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The Dirty Dozen

This web site was created by

  • Nancy Alexander
  • Steve Andrews
  • Theresa Clark
  • Spence Davis
  • Whitney Larrimore
  • Wendy Vonnegut
  • Emily Wright
  • Katie Zybeck

If you have any comments or questions about the material in this site, please contact Nancy Alexander.

Welcome to The Dirty Dozen

The Dirty Dozen is a list of the twelve worst and most common errors in English. These are the errors that make English teachers run out of red ink and pull out their hair. Teachers in the English department, teachers of writing enrichment classes, and other Methodist University instructors will emphasize these errors.

This web site is designed to acquaint you with the Dirty Dozen errors, help you recognize and correct them, and test your understanding of them.

Note on Grammar Terminology

In order to explain the Dirty Dozen errors, we have had to use some terms like “independent clause,” “coordinating conjunction,” and so forth. We encourage you not to get bogged down in this terminology; in many cases you will learn these errors best by looking at the examples rather than studying the definitions. That said, if you would like a definition of a term, simply hover over the term, like this. Also, all terms are defined on the Terms page.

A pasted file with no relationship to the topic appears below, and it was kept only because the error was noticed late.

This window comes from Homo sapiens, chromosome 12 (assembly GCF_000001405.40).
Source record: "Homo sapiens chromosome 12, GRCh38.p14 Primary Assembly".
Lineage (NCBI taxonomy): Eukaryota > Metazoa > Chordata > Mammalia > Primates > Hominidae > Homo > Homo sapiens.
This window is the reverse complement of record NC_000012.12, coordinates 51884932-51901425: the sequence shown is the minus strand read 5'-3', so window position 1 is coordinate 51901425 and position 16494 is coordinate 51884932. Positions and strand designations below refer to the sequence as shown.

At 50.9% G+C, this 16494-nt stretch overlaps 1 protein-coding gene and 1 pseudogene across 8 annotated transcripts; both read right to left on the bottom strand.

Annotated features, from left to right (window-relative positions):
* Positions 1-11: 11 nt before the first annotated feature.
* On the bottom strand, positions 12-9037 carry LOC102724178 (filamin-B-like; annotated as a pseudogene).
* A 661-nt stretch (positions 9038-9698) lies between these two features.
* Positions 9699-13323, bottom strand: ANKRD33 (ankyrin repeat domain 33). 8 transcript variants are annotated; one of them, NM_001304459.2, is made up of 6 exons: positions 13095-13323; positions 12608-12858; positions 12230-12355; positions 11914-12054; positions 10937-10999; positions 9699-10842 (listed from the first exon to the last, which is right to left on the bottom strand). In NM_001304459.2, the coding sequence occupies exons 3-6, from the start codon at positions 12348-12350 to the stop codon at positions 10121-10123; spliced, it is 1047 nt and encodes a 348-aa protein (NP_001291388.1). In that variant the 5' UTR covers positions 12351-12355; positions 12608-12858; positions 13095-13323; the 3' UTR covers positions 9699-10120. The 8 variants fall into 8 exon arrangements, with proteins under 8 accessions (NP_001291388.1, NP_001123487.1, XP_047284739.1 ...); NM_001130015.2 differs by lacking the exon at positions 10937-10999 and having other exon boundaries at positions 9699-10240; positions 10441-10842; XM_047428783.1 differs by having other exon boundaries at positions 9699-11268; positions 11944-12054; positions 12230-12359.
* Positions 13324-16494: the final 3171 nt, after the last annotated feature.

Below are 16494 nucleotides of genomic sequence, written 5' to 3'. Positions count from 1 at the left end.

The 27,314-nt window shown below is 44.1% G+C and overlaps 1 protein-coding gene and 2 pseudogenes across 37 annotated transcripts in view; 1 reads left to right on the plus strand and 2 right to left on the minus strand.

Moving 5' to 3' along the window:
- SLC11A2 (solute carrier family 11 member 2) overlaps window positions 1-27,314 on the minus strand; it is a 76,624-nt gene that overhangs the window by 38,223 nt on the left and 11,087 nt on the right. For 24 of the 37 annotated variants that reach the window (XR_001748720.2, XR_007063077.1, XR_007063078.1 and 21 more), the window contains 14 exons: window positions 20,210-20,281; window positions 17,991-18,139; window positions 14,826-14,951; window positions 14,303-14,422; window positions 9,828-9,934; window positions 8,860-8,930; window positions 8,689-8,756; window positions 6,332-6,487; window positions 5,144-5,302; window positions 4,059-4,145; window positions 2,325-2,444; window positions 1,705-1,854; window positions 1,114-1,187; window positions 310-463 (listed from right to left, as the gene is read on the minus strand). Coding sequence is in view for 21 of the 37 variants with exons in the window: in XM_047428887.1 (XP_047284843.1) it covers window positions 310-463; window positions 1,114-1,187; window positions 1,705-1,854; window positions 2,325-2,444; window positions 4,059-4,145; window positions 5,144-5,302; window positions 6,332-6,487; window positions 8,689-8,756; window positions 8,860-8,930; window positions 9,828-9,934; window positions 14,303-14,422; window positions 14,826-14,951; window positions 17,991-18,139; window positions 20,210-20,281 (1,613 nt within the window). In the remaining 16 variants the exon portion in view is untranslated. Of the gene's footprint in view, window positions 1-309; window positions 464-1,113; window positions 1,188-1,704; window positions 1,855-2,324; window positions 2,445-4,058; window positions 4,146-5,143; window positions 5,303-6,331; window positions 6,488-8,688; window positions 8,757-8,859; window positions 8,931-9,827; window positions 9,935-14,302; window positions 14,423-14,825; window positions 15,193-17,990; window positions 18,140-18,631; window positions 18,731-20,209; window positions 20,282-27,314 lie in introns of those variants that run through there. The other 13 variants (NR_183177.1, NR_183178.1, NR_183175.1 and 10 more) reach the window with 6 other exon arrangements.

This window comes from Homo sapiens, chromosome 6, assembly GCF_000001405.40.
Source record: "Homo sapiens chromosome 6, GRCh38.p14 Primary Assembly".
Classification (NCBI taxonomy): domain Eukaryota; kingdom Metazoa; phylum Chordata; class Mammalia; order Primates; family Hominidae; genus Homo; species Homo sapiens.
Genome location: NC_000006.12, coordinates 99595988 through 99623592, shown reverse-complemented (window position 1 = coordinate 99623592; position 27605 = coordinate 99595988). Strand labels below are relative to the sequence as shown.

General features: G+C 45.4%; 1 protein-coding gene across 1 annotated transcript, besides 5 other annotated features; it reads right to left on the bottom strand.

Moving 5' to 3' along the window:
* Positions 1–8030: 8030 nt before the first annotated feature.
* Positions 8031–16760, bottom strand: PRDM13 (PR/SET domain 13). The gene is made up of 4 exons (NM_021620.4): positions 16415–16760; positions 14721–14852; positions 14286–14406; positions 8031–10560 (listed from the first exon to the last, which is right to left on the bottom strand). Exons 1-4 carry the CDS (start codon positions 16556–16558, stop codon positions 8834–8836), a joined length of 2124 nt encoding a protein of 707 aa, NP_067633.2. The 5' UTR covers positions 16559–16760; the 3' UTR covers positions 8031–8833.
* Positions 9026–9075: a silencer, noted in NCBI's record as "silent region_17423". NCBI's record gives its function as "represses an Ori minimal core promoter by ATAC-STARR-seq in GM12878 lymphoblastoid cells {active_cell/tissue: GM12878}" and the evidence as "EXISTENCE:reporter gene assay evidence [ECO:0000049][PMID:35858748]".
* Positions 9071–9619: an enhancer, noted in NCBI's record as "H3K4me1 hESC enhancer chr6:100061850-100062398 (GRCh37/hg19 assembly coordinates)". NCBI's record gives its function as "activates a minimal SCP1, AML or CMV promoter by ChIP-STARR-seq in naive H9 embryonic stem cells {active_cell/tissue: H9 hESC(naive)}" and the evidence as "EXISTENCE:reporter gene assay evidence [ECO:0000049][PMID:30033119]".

Note on Illogical Sentences

Some sentences that students write do not conform to any of the Dirty Dozen errors. They are not comma splices, they don’t have dangling modifiers in them, they don’t exhibit faulty predication—they’re just grammatically off-kilter, out of whack, illogical. Here are some examples:

Illogical:

  • Everybody wants white tees all the way the latest throwbacks including
    myself.
  • All those name brands I named I less had one pair of their shoes.
  • Worried about either graduating from high school or we are worried about having to start all over and be the new fish all over again.
  • Parents who were once teenagers and hate what they did and don’t want you to try anything they did.

We will label sentences such as these “illogical sentence structure,” and we’ll use the abbreviation “iss” in marking these errors.

Exercises

Exercises are in PDF format, which requires the Adobe Acrobat Reader.

Brief Descriptions and Short Examples of The Dirty Dozen

Error 1: The Fragment

Exercise on fragments | Answers
Error 2: The Fused Sentence

Error 3: Comma Splice

Exercise on comma splices and fused sentences | Answers

Error 4: Subject and Verb Agreement Error

Exercise on subject-verb agreement | Answers

Error 5: Pronoun and Antecedent Agreement Error

Exercise on pronoun-antecedent agreement | Answers

Error 6: Vague or Ambiguous Pronoun Reference

Exercise on vague or ambiguous pronoun reference | Answers

Error 7: Misplaced Modifier

Error 8: Dangling Modifier

Exercise on misplaced and dangling modifiers | Answers

Error 9: Lack of Parallel Structure

Exercise on lack of parallel structure | Answers

Error 10: Inappropriate Shifts in Person or Tense

Exercise on inappropriate shifts | Answers

Error 11: Error in the Use of the Apostrophe

Exercise on apostrophe use | Answers

Error 12: Faulty Predication

Exercise on faulty predication | Answers

Pre-test on the Dirty Dozen | Answers to Pre-test/Study Guide

Final Exercise on the Dirty Dozen

 

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